Nepal offers challenging treks, but they're surmountable with the right planning. Bre Mirynech brings us know-how from her recent two-week trek through the Himalayas.

By Bre Mirynech


If there is one thing you need to add to your bucket list, life goals, or dreams, it is to go to Nepal. Seriously, add it right now. Whether it’s to travel, trek, or climb, this place is absolute magic and completely stole my heart for good.

In April of this year, after over a year of chatting about it and making rough plans, my Dad and I traveled to Nepal to do the trek from Lukla to Everest Base Camp in via the Three Passes route.

Planning this trip required a lot of research and time. There are a lot of things to organize and consider, but the biggest decision we made was to do this trip independently. We did not go with a company, and we did not hire a porter or a guide. To some, this is frowned upon, but for us I believe it was the best choice. The decision required even more planning and research, but to see it all come together was incredible.

The minute we landed in Lukla, we could see the peaks surrounding us.

After roughly thirty hours of traveling, a day of obtaining permits and passes, and another flight to Lukla, we were finally there. The minute we landed in Lukla, we could see the peaks surrounding us. Nothing can prepare you for how much the sights will take your breath away. I knew in my heart that this trip was the perfect decision and I was exactly where I was meant to be. I also could not have been happier to be sharing the experience with my Dad.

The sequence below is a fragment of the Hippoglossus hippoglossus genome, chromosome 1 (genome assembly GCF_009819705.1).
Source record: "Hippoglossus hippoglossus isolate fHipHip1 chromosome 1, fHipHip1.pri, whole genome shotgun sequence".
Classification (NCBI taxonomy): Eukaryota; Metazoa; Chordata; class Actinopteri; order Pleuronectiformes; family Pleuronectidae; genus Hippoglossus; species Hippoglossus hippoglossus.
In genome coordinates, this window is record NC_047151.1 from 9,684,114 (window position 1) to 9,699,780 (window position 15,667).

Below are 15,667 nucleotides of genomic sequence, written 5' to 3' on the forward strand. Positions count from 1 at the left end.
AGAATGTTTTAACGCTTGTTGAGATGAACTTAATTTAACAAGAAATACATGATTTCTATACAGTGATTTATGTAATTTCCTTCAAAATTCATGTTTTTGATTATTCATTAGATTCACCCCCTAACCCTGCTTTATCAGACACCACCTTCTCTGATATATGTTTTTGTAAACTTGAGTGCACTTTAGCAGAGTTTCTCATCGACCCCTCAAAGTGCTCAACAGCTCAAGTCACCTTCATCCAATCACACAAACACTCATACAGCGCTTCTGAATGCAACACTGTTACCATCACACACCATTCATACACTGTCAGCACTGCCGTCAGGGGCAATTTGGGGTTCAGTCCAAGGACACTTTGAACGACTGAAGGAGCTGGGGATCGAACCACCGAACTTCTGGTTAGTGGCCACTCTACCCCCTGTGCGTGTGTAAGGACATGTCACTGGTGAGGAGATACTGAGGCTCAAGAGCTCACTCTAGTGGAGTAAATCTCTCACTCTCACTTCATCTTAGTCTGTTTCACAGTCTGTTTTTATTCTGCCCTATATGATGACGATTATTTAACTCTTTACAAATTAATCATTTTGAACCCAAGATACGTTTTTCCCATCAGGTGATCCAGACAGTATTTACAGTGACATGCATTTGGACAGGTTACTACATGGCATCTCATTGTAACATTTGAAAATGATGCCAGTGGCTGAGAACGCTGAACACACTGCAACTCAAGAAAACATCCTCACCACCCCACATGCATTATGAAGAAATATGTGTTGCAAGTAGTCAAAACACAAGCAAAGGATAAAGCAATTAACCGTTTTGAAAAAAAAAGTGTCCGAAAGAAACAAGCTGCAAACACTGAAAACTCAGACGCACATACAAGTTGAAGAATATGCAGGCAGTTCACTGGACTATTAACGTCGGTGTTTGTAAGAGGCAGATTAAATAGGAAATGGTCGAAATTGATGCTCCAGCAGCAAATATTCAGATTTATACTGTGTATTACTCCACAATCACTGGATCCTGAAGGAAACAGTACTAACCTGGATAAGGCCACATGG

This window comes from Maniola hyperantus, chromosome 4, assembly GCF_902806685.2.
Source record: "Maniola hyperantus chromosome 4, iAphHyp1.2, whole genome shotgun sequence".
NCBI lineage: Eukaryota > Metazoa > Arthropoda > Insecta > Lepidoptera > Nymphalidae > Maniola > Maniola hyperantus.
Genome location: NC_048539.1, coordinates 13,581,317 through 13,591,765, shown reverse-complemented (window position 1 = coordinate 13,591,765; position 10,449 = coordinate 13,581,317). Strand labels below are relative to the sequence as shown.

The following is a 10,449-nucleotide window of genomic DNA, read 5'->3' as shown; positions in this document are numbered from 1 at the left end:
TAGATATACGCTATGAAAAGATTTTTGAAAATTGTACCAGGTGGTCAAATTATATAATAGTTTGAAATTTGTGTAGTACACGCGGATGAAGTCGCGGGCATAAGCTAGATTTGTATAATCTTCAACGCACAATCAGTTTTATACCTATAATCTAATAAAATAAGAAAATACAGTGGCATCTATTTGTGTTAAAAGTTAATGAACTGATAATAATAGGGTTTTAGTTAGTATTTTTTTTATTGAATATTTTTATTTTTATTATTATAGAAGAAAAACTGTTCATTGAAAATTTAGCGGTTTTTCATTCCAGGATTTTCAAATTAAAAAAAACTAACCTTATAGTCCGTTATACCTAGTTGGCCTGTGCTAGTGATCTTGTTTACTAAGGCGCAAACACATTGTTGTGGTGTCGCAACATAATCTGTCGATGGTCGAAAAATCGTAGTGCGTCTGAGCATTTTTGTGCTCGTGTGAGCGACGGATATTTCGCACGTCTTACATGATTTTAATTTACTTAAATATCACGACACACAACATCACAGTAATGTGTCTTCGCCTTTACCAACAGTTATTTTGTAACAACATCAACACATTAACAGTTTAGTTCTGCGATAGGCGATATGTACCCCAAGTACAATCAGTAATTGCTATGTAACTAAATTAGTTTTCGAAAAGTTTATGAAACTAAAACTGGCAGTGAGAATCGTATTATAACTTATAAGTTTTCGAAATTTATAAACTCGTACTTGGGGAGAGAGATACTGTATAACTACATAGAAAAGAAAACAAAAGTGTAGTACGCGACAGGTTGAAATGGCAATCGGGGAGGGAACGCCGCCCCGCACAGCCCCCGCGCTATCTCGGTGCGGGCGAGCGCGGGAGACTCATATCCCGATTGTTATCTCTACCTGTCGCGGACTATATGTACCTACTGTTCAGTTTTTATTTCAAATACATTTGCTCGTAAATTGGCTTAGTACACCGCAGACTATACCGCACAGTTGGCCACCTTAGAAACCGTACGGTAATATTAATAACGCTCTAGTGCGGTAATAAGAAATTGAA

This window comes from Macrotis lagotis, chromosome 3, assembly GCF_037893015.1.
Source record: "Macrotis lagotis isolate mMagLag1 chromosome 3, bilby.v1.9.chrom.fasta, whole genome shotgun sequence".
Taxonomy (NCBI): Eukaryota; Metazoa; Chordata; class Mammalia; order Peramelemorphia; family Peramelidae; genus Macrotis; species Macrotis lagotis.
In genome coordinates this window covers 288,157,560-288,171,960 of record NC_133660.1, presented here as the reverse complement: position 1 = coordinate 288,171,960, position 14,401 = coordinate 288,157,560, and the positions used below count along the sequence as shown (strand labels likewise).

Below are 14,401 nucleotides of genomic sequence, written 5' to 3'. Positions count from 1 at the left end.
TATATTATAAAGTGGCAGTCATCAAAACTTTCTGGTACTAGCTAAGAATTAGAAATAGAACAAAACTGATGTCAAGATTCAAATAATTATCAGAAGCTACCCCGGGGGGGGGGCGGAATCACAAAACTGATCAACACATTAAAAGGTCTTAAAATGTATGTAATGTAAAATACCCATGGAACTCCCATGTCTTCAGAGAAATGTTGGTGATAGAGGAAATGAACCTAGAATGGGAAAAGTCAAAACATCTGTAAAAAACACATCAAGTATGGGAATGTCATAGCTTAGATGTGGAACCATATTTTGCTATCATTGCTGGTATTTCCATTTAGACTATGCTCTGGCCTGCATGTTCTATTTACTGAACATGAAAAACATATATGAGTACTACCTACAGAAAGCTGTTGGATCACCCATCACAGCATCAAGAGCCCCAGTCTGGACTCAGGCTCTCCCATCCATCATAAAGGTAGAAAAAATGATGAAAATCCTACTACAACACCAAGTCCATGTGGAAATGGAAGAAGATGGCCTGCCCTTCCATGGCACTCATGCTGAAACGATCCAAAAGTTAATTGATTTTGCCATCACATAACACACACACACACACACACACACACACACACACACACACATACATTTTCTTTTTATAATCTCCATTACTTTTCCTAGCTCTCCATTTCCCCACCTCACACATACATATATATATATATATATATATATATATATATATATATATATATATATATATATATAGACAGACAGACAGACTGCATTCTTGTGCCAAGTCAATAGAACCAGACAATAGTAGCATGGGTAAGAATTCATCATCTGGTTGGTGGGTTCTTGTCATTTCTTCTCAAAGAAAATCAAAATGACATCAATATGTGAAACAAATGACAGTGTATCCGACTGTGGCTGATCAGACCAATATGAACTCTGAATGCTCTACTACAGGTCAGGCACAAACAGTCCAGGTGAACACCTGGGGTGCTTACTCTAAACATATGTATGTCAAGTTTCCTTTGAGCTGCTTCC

Trekking through Nepal was unlike anything I could have imagined. To me, Nepal is complete and utter beauty in all meanings of the word. The land is beautiful - dramatic valleys and rivers, colourful prayer flags everywhere you look, and of course the jaw dropping Himalayas surrounding you on all sides, making you feel so small. It was an honour to walk throughout the land, but it was also just as much an honour to meet the people we encountered along the way.


The people of Nepal are just as beautiful as the land they live in. Inside and out, I am so humbled and in awe of the people. Their pace of life is peaceful, their beliefs inspiring, and their helpful and generous nature is incredible. We felt accepted and helped everywhere we trekked. We were prepared for the people to look down on us for trekking independently, but the people of Nepal could not have proven that rumor to be more wrong. Not everyone agreed with our decision, but that never stopped them from helping us or caring for us. I will never forget their hospitality and loving hearts.

In total, we spent fourteen days hiking - fourteen mind-blowingly beautiful, physically and mentally hard, and truly rewarding days. The trails are constructed beautifully, with many different suspension bridges, decorated colourfully in prayer flags, with views of the rivers and valleys. Every turn shows you massive mountains, and the culture of Nepal is evident everywhere along the trail. It is colourful and stunning.

Although the hiking is what I would deem easy to moderate, it becomes strenuous due to the impact of altitude on your body. I consider myself an active, fit individual, and did not think this hike would be hard.